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Smith, Coyotes hold off Oilers @NHL

In a game between teams desperate for points, the Phoenix Coyotes showed more urgency.

Mike Smith stopped 29 shots Wednesday as the Coyotes beat the Edmonton Oilers 3-1 at Rexall Place to pull within one point of the eighth-place Detroit Red Wings for the final Western Conference playoff berth. The Coyotes have 42 points, one fewer than the Red Wings -- who also have a game in hand.

"This was a do-or-die game for either team," Phoenix coach Dave Tippett said. "We got the points and we're still in the race."

Boyd Gordon and Antoine Vermette had second-period goals for the Coyotes, who started a three-game trip through Western Canada with a 2-0 loss to the Vancouver Canucks on Monday, the beginning of a stretch that will see them play six of seven games on the road. David Moss added a power-play goal in the final seconds.

"I think the effort was there," Smith said of the Coyotes' start. "We didn't execute as best we could have, but we found a way to get two points. We competed really hard, did a lot of good things and found a way to get two points."

The Oilers got a third-period goal by rookie Nail Yakupov, but lost their fourth game in a row and remained at 39 points, four out of a playoff berth. They lost to the Coyotes for the first time in three tries this season.

"It's going to be tough to make the playoffs," defenseman Ladislav Smid said. "We have eight games left and we pretty much have to win all of them."

Phoenix outshot Edmonton 10-8 in a scoreless first period, then needed 37 seconds of the second period to take the lead for good. Gordon scored his fourth goal of the season when his bad-angled shot from along the goal line went into the net off goaltender Devan Dubnyk.

"We thought we were getting some chances in the first period. We just didn't bury them," Tippett said. "[Gordon] gets kind of a fluky goal from the corner, and that obviously gives your club momentum. Whoever gets the lead has a big advantage."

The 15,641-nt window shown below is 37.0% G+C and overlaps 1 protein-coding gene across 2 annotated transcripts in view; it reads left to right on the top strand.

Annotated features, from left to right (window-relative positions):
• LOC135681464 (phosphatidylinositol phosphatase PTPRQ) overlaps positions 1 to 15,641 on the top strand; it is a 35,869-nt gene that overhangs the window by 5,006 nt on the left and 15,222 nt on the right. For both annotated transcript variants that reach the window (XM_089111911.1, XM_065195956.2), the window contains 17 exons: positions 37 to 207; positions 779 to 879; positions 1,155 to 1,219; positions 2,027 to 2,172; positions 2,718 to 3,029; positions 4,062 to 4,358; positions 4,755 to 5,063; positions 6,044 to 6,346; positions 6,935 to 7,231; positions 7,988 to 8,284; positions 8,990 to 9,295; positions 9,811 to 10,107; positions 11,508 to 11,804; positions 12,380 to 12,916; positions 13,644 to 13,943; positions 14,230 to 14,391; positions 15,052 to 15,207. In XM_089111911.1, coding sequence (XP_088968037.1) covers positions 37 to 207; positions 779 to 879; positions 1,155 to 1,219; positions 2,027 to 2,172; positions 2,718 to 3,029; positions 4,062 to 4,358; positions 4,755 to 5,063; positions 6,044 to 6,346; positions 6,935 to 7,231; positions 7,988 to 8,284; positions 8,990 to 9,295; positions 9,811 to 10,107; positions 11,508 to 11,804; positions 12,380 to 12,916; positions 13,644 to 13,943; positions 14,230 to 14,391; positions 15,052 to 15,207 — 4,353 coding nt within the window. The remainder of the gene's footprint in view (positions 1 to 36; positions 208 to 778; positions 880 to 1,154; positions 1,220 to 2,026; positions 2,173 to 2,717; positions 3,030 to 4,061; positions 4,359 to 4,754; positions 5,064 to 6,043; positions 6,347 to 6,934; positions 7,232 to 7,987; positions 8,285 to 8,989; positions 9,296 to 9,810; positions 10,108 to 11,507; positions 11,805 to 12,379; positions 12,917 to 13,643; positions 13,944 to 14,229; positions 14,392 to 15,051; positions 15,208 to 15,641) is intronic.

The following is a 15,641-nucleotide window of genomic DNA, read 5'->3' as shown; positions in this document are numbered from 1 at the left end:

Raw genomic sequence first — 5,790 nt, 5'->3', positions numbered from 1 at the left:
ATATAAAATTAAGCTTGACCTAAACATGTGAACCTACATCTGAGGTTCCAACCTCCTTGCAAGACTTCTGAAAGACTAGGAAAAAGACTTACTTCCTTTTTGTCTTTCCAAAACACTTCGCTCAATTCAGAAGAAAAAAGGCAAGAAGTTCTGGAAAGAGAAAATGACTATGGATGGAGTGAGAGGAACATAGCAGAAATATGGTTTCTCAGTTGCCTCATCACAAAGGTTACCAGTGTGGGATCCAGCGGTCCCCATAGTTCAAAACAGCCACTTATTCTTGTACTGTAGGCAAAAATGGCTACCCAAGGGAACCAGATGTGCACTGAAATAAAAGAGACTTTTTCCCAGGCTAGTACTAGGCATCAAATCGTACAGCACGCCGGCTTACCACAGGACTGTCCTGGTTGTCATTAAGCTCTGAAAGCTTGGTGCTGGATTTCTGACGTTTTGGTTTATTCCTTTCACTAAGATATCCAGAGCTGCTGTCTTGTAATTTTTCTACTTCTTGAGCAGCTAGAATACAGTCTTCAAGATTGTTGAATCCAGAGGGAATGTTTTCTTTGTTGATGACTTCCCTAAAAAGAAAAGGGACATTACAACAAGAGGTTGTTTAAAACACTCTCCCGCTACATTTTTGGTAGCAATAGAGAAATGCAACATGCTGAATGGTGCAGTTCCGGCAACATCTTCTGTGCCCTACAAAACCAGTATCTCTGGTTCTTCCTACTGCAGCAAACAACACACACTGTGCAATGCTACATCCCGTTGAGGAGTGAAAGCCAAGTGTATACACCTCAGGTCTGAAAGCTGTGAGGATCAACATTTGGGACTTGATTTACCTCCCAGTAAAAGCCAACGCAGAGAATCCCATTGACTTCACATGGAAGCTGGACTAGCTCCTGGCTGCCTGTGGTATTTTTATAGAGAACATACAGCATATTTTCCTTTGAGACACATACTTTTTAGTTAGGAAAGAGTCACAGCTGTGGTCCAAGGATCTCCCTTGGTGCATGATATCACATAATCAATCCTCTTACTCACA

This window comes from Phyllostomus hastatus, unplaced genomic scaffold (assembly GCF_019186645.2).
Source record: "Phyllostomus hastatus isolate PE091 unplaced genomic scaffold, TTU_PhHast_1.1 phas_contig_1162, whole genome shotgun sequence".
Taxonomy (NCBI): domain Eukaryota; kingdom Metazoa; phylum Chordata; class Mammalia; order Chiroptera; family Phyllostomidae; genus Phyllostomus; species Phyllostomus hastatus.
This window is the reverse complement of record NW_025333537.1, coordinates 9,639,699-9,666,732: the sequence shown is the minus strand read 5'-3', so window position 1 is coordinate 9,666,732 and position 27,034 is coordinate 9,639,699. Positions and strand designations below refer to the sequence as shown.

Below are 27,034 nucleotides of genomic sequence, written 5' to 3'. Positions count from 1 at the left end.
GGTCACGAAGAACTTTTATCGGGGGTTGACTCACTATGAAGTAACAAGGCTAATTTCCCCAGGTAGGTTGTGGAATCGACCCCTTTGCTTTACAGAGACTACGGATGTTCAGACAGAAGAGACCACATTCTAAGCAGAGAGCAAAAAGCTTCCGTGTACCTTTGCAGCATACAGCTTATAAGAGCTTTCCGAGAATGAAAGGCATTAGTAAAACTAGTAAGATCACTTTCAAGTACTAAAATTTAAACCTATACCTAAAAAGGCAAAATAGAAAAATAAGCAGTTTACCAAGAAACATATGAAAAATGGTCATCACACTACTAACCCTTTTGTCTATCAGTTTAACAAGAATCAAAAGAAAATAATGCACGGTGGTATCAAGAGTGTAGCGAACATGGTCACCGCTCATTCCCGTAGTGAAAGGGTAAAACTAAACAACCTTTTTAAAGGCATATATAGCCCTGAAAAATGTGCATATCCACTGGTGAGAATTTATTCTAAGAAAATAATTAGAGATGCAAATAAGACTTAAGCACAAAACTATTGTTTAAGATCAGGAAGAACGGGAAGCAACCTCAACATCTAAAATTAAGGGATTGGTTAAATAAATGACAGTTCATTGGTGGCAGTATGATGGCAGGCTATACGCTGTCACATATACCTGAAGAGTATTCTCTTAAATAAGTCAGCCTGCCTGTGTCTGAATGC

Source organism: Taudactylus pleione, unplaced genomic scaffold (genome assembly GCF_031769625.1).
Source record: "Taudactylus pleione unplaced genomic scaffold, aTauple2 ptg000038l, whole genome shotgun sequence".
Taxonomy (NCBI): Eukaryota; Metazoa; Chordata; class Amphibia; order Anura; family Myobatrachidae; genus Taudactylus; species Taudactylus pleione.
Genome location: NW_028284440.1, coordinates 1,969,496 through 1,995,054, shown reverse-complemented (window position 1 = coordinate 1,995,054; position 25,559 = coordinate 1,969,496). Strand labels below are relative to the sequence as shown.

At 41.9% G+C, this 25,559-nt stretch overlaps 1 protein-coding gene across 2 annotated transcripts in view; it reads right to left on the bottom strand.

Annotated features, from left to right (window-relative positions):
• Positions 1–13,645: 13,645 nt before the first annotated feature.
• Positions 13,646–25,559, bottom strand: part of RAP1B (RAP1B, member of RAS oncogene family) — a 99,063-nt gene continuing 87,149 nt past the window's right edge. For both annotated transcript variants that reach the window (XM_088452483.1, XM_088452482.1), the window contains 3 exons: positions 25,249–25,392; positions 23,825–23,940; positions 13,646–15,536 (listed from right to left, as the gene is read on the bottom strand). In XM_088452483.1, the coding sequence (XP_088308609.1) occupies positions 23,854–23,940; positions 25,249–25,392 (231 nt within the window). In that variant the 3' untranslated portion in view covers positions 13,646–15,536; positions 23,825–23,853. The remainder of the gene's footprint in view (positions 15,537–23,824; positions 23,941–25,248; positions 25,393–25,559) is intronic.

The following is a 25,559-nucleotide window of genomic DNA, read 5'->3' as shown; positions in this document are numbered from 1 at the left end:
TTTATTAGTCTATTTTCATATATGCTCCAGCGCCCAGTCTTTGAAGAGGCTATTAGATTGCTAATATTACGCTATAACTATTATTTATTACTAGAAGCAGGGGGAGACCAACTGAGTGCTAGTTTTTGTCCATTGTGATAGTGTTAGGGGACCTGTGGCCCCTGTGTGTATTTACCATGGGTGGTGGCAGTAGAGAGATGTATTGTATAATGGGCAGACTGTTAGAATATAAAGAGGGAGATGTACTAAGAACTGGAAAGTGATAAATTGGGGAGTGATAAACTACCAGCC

Dubnyk was his own worst enemy on the Coyotes' second goal. He took his time playing the puck behind the net, and as Phoenix forward Chris Conner pressured him, the goaltender slid a blind pass toward the right circle, where Vermette jumped on the puck and snapped it into the half-empty net at the 9:00 mark for his ninth of the season.

"He makes people make mistakes," Tippett said of Conner, a recent recall from the Coyotes' American Hockey League affiliate in Portland. "That’s what he did on the second goal."

The Coyotes came close to breaking the game open late in the period when Moss stole the puck and raced in on a shorthanded breakaway. Moss beat Dubnyk but not the post, leaving the lead at 2-0 after 40 minutes.

Edmonton, outshot 22-15 through two periods, came out with a much more spirited effort in the third. Oilers captain Shawn Horcoff was all alone in front just over two minutes into the period but couldn't beat Smith; seconds later, Martin Hanzal got a stick on a shot by Jordan Eberle with Smith down on the ice.

"They found their game in the third period," Smith said.

The Oilers broke through at 7:49 when Phoenix defenseman David Schlemko couldn’t control the puck in his own zone. Ryan Smyth whacked the puck toward the net and off Smith's pads, and Yakupov batted the rebound into the net for his 10th of the season.

Smith held off the Oilers, making the best of his 14 third-period saves when he denied Sam Gagner's stuff shot and with 18 seconds remaining.

"It was too little too late for the result we needed, which was points," Oilers coach Ralph Krueger said. "It's a tough one to swallow. There are no points to give any more. We're not giving up. We need to do everything possible to win the next game."

Horcoff took a cross-checking penalty during the ensuing scramble. Moss' power-play goal iced the win -- and may have ended the Oilers' slim playoff hopes.

"It's not just the game on the line," a disappointed Gagner said. "It's our season on the line. We needed that desperation ... It's frustrating."

Material from team media was used in this report.

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